Ruby sat in the upholstered wingback chair, looking out the west window of her bedchamber toward Castle Moldovan. The sun had dropped below the horizon and the sky was dark, making the dim flickering lights in the windows of the north tower visible. Just as Ethel had said, the old monastery was indeed inhabited. She would ask about that tomorrow when she saw either Mrs. Reinhardt or Lady Beth.
Then Ruby turned her attention to the objects that Ethel had given her to ward off vampires. A large crucifix—four inches long—on a chain to be worn around the neck. Bunches of fresh garlic—tied with a loop—for hanging over doors and windows. A pocket-sized plastic bottle of holy water to be carried about when needed. The only thing missing, that Ruby could tell, was a stake cut from the wood of a hawthorn or ash tree, to be used for driving through a vampire’s heart. But she was sure Ethel had access to one of those, if there was ever a need for it.
This whole thing was ridiculous. She was sitting in her bedroom, reeking of garlic. If Lady Beth, or anyone else in the mansion, caught the stench oozing from her room and into the hallway, they would likely terminate the contract. Ethel had told her to wear a garlic necklace by weaving parts of the plant into an attractive choker, but Ruby saw no reason to get that carried away with the whole vampire myth that was running rampant through Maryville.
First of all, even though Draven and his friends looked like the vampires she had seen in movies—Interview with the Vampire, not an ugly fanged creature—could they really be the walking dead? Even though Draven frightened her and made her uneasy, he also somehow seemed familiar to her. Realistically, it was an overactive imagination getting the best of her.
Ruby put the items of protection back in the store’s plastic bag and sat it on the desk next to her charging cell phone. She had called Tabitha when she first got back to the room. Even though it was Saturday evening, her daughter was reading a book on literary theory for the summer session of the English literature degree she was working toward. Ruby talked about the new job and the mansion she was living in. She even snapped a picture of her room and sent it to Tabitha’s e-mail. Tabitha talked about her class and how it was a rather dry way to spend the summer. Other than that, she was happy to report that she and her husband, Ed, were still working on having a baby and that she was keeping her fingers crossed that this may be the lucky time. She would keep her mother informed.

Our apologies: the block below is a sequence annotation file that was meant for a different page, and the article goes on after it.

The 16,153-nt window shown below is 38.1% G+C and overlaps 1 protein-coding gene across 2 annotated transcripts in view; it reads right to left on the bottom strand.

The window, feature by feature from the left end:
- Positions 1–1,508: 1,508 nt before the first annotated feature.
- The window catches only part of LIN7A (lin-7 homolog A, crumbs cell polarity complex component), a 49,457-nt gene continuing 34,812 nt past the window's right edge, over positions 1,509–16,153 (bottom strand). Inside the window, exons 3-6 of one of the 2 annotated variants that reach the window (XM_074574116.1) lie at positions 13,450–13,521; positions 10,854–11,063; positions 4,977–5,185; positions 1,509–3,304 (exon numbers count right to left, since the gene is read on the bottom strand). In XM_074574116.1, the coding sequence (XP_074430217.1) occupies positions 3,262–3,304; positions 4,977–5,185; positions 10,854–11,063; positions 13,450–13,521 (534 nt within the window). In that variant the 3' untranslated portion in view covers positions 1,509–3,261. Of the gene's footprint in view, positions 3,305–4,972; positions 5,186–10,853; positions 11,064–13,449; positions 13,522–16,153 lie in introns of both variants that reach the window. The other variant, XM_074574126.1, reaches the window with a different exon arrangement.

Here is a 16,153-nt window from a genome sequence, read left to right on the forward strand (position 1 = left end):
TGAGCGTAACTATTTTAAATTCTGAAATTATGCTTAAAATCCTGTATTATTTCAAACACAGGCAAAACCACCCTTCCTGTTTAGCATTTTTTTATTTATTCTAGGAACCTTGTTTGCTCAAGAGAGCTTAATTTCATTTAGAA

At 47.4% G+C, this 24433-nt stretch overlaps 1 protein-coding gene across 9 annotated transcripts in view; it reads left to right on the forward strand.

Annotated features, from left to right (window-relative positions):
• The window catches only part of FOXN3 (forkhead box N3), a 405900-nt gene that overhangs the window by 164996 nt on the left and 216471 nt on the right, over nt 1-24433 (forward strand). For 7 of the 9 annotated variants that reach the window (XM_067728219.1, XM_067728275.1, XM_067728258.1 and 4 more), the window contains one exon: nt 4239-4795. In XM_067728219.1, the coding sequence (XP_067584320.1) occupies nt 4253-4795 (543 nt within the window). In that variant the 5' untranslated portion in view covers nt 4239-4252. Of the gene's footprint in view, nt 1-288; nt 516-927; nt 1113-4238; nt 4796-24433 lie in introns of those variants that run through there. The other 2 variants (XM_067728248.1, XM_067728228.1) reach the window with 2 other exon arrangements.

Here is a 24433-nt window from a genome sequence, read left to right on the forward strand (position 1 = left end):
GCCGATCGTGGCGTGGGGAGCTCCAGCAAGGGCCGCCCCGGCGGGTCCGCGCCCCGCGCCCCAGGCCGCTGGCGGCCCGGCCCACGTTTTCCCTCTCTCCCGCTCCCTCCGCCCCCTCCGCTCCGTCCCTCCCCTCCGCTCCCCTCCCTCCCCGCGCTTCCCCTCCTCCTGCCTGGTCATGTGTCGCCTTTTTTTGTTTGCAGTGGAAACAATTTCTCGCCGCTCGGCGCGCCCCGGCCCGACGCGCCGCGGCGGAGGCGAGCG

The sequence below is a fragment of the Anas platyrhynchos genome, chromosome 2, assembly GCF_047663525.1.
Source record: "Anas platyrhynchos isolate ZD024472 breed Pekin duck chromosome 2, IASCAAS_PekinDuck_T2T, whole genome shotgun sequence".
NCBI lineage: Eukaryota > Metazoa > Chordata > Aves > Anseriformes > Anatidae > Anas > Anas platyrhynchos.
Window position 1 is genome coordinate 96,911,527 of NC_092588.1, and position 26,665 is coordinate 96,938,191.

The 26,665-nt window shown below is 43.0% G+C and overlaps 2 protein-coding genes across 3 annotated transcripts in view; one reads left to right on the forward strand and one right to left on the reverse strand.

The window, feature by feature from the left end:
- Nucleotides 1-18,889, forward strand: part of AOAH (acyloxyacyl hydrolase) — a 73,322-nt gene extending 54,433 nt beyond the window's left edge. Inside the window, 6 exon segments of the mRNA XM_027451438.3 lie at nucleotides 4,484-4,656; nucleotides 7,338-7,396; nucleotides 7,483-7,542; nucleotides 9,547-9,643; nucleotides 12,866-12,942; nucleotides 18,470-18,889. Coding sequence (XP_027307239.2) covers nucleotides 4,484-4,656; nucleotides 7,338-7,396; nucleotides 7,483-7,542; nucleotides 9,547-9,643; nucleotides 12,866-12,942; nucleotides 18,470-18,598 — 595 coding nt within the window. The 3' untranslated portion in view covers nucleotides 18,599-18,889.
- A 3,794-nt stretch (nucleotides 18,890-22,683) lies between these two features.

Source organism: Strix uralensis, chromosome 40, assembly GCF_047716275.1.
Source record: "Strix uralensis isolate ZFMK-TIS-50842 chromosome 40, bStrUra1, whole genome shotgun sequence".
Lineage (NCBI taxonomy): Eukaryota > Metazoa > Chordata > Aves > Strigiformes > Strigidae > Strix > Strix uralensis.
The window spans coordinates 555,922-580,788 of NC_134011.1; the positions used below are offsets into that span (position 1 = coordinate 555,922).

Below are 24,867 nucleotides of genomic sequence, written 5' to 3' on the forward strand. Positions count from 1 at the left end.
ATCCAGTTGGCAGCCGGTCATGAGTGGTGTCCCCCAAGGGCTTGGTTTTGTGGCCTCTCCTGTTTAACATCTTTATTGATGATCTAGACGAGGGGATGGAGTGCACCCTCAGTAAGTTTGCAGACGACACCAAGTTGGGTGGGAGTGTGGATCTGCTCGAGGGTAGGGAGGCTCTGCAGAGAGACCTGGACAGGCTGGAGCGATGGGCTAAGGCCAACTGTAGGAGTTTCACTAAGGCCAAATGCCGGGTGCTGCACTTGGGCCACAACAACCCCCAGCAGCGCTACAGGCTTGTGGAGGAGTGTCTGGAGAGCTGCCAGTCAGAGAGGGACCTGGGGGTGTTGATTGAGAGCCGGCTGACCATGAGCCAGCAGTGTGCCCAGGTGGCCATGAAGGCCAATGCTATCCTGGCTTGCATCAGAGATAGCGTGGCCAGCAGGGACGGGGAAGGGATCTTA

Ruby walked to the majestic canopy bed and turned down the blankets. It looked so soft and comfortable; she could not wait to slip between the silky sheets. Running a hand along the bright white linens, she could tell they were more expensive than the ones she bought for her own bed. Even with the stink of garlic in the room, a floral scent floated up from the bedsheets.
Time for bed, Ruby said, walking to the window to draw the drapes closed. But as she began pulling them shut, the castle light caught her attention, once again. She saw the movement of someone looking out the window directly at her. But it was far away and she could not be sure. Then that feeling came over her again, the one she felt when she had met Draven. That strange, unexplainable sensation that was just like déjà vu. Something was happening to her, but she had no idea what it could be. It scared her, whatever it was.
Fighting the urge to stay transfixed on the person in the tower, she yanked the curtain closed and backed away from the window.